July 30, 2021

How to View Tonights Wolf Moon

Why do we call Januarys complete moon the wolf moon? The theory is that Indigenous people and Colonial settlers called it as such since wolves were understood to wail more typically at this time of the year, maybe since they were hunting more typically for scarcer prey during the harsh cold weather (or having wolf parties to stay warm.).
Although there are few sources to validate this theory, the name has actually stuck– though truthfully, Indigenous peoples around the nation have several names for the very first full moon of the year, and few mention wolves. Lunar names often accompany the seasons– the Harvest Moon in October (Cherokee); the Flower Moon in April (Comanche). The Old Farmers Almanac keeps in mind the Assiniboine tribes call the January complete moon the Center Moon, as it marks the seasons midpoint. Ill take it if it implies were that much closer to spring.

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Image: zef art (Shutterstock).

Tonight well see the increase of the wolf moon, the first complete moon of 2021. For those in the northern U.S., the moon sits fairly high in the sky throughout the winter season months, and the moon will be most visible just before the sun sets in the northern hemisphere. The Old Farmers Almanac notes the Assiniboine tribes call the January complete moon the Center Moon, as it marks the seasons midpoint.

Tonight well see the increase of the wolf moon, the first full moon of 2021. Strangely enough, peak lighting starts at 2:16 p.m., when the moon is not typically visible. Do not let the sun destroy the moons first huge day this year; you can get an excellent glimpse right around sunset.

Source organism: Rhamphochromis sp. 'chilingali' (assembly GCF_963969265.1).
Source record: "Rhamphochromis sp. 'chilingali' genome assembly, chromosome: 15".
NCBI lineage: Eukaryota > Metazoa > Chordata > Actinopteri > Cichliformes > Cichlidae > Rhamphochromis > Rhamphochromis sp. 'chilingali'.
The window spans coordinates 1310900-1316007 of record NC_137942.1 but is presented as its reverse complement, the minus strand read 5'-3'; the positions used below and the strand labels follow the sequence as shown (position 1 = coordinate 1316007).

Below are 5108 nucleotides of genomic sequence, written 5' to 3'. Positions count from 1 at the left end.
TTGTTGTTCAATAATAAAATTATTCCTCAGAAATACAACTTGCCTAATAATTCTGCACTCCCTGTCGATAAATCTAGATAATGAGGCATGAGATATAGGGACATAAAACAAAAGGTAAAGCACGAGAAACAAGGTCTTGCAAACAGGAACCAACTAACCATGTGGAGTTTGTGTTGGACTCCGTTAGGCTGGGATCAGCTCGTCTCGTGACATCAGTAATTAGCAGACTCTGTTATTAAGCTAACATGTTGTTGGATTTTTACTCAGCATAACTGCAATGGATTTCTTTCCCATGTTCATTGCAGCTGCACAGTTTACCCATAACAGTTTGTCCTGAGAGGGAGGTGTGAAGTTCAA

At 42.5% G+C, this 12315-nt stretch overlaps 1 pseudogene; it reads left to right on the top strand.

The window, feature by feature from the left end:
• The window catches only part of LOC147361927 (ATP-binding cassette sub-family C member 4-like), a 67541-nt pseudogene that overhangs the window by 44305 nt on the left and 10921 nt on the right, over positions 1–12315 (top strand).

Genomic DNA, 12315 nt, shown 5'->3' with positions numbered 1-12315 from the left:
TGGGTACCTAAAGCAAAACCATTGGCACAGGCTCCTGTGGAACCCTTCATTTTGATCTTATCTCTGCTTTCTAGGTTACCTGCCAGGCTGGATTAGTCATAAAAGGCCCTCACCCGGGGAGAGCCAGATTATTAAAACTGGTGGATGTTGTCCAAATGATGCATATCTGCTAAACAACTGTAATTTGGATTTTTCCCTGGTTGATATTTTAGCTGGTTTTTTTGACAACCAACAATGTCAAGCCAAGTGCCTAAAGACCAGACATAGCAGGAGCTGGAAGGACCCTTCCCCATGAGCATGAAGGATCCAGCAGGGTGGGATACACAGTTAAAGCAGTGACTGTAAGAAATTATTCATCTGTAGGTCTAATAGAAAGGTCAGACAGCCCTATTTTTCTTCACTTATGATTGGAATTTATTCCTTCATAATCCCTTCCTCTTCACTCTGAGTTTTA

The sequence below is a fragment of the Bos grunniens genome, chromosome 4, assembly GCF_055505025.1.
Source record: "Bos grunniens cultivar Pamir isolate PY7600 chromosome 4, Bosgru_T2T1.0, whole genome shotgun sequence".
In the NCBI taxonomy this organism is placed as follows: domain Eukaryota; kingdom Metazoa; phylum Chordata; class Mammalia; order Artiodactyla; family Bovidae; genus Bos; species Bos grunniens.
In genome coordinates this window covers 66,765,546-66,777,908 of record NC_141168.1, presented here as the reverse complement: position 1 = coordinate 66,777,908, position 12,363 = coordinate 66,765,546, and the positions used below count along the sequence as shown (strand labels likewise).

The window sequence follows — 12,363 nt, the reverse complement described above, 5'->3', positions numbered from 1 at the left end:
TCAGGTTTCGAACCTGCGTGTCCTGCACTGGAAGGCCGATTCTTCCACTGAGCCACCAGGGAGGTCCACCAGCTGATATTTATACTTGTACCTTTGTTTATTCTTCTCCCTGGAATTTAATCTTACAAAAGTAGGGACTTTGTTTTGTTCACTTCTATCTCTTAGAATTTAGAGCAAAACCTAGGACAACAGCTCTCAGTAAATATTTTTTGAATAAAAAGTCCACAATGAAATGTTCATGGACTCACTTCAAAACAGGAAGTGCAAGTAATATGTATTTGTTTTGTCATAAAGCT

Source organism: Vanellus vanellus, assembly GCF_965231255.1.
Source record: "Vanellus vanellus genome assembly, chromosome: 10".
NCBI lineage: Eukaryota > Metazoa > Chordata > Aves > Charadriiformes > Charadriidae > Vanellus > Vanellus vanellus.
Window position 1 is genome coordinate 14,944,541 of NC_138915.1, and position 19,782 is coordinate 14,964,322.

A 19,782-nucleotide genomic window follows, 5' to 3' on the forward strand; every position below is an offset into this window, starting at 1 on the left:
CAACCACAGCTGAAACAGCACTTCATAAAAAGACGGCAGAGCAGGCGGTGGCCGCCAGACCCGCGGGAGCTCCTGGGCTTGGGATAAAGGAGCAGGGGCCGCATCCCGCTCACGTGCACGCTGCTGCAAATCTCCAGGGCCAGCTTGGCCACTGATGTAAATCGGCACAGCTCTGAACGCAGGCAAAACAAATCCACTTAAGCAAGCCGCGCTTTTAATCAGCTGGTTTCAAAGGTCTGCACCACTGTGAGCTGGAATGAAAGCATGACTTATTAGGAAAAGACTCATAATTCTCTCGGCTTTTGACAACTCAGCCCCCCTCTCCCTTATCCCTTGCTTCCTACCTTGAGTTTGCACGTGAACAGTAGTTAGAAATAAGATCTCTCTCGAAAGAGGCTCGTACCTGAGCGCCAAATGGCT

For those in the northern U.S., the moon sits relatively high in the sky during the winter season months, and the moon will be most visible simply before the sun embeds in the northern hemisphere. You are more most likely to see the moon more detailed to its greatest illuminated state during “civil golden,” which happens right after the sun dips below the horizon– in between 5:09 pm and 5:38 pm EST tonight (depending upon cloud cover). According to Earth Sky, youll want to look towards the northeast horizon in a low-light setting to get the very best view.
Tonight, the moon is accompanied by Mars and Venus. Where a complete moons light would generally muffle the worlds shine, this one will be long past its peak brightness by the time its dark out, leaving them still visible in the starry sky.